Culver envisions ‘Cabinet’ government role for council

In their first public forum in front of county business leaders, Wicomico’s newly elected government declared they have a public mandate to cut taxes and reduce spending, all while seeking to add jobs to the local economy.

And, in a surprise announcement, County Executive Bob Culver said he would look upon the County Council as a cabinet structure that will help guide his decision making.

“I’m one of eight people: seven councilmen and myself,” said Culver. “There’s no difference between any of us. We’re all here to help make a decisions for the county.”

On his 11th day in office, Culver told a legislative forum at the Salisbury Area Chamber of Commerce that he wants to be part of a leadership team.

“I’m not setting the executive’s office up any higher or lower than the council people,” he said. “We have a little plan that’s in the works now — this is like a cabinet.”

Culver explained that he would call on certain council members with particular areas of expertise to advise him. As an example, he said Councilman Matt Holloway, an agricultural businessman, would be his go-to figure on agricultural issues.

“I’ve asked Matt to handle all of my agricultural problems,” he said. “I can’t know everything there is to know. There’ll be ones (council members) who will be taking care of schools needs, one who’ll be taking care of manufacturing needs.”

Seeming to put ego aside, Culver said: “So I’m just more or less part of this cabinet that’s going to try to bring Wicomico County back to a more-leaner and more-productive county.”

Five of the council’s seven members joined Culver in the forum. Missing were Democrat Ernie Davis and Republican Larry Dodd; everyone at the table was a Republican, which reflected the recent election sweep.

Councilman John Hall made clear that voters were asking for a lot through their balloting.

“We have a mandate from the voters like we have never had,” he said. “The mandate is to lower taxes, have less government, but have the same services — but they’ll be less quality, we know that.”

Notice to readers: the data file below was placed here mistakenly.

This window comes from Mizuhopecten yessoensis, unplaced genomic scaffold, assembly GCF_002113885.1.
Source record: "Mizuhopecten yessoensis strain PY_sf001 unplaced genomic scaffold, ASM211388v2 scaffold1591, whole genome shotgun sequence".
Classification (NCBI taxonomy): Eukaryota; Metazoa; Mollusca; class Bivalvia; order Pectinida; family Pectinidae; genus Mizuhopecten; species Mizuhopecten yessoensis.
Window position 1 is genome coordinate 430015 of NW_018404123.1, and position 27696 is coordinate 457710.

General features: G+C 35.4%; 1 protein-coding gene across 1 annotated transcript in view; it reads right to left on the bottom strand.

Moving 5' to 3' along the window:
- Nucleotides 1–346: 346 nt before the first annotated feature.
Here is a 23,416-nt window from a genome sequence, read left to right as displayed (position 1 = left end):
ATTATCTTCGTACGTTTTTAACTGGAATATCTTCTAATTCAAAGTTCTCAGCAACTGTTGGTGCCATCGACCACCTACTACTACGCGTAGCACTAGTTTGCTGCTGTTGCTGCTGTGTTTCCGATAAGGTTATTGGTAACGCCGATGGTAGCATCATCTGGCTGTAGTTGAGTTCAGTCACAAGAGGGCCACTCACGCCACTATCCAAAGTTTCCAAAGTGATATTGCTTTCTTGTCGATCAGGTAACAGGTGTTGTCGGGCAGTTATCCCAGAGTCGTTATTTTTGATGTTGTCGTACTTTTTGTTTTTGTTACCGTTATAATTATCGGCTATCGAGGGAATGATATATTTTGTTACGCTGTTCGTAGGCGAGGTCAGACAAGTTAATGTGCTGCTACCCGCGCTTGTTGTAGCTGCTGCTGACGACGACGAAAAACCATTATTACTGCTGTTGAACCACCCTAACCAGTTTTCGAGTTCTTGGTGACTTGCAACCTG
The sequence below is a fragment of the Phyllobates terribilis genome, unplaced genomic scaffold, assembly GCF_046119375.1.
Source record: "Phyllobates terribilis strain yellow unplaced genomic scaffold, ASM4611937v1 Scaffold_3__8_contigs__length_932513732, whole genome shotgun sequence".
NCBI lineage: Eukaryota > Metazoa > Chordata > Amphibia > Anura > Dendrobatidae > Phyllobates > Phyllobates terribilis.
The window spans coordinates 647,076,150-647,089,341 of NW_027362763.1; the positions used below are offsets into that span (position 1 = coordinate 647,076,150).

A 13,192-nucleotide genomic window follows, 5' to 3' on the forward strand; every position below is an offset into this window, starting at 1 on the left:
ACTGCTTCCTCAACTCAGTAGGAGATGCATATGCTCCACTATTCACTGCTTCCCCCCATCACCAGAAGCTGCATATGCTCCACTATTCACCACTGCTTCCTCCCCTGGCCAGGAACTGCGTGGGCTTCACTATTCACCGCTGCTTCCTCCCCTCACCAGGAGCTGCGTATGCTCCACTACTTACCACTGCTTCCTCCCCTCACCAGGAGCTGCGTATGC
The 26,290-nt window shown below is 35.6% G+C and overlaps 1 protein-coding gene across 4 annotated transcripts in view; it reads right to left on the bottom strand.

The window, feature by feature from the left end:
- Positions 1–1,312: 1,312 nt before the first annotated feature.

While Hall said the council’s priority will remain education, he reminded the crowd that Wicomico County spending has been reduced 27 percent since the beginning of the 2008 recession and “we’ll have to get back that loss.”

“We need accountability from the education department,” Hall said, “we need a visions and we need to see the results.”

Councilman Joe Holloway was more blunt when it came to cuts and spending.

“I think the County Council is looking at a different situation than we have been in the last eight years,” he said. “I think we’re going to work together, trying to cut spending and make the county more efficient — I think that’s the way we need to go.”

Holloway, of Parsonsburg, sounded a theme that was heard often in the months leading up to Nov. 4.

“There’s been a lot of things going on in the past few years that haven’t been right, and I’ve tried to bring them to the forefront,” he said.

“I’ve brought them to the council meetings, some of the things (where spending was questionable) and I think the council now — or a ‘cabinet’ as Mr. Culver refers to us now — will have a better handle on how our money is spent.”

Joe Holloway has been publicly critical of school board spending on meals and conferences.

“Voters spoke and they spoke pretty loudly that they were tired of the way the county was being run,” he said.

Newly named Council President John Cannon said the campaign had made clear to him that jobs were a top issue, and bringing new jobs to the county was his priority.

“Job growth is going to be part of what we do — and we have to make that happen,” he said. “We we can grow our economic base, then we don’t have to raise taxes.”

On the subject of a cabinet-style government, Cannon said: “Along with the executive (Culver), we’re going to have to sort through what our job is as a council and what leadership roles we want to take, and merge those goals with the executive.”

Councilman Matt Holloway said the county leaders needed to keep in closer communication with state representatives so as not to be blind-sided by issues coming out of Annapolis. He pointed out that county officials only found about about the state’s proposed restrictions on phosphorus emissions from farms in the 11th hour.

Councilman Marc Kilmer, the successor to longtime District 2 representative Stevie Prettyman, predicted constituents would “see a lot more working together on the council and lots of agreement with the executive.”

Said Kilmer: “I told Bob that the council is not going to be a rubber stamp for him, but I don’t think it’s a case of being a rubber stamp. I think it’s a case where the voters spoke, and there was a mandate, and we’re ideologically aligned — at least more so than in the past.”

Most of the eyes in the room were, of course, on Culver, as community leaders sought to read his reaction to his colleagues’ visions.

“You’re asking what I’m going to accomplish,” Culver said in a moment of self-deprecating humor. “I guess I have to be talking to these gentlemen here on what they’re going to veto on me in the next four years.”

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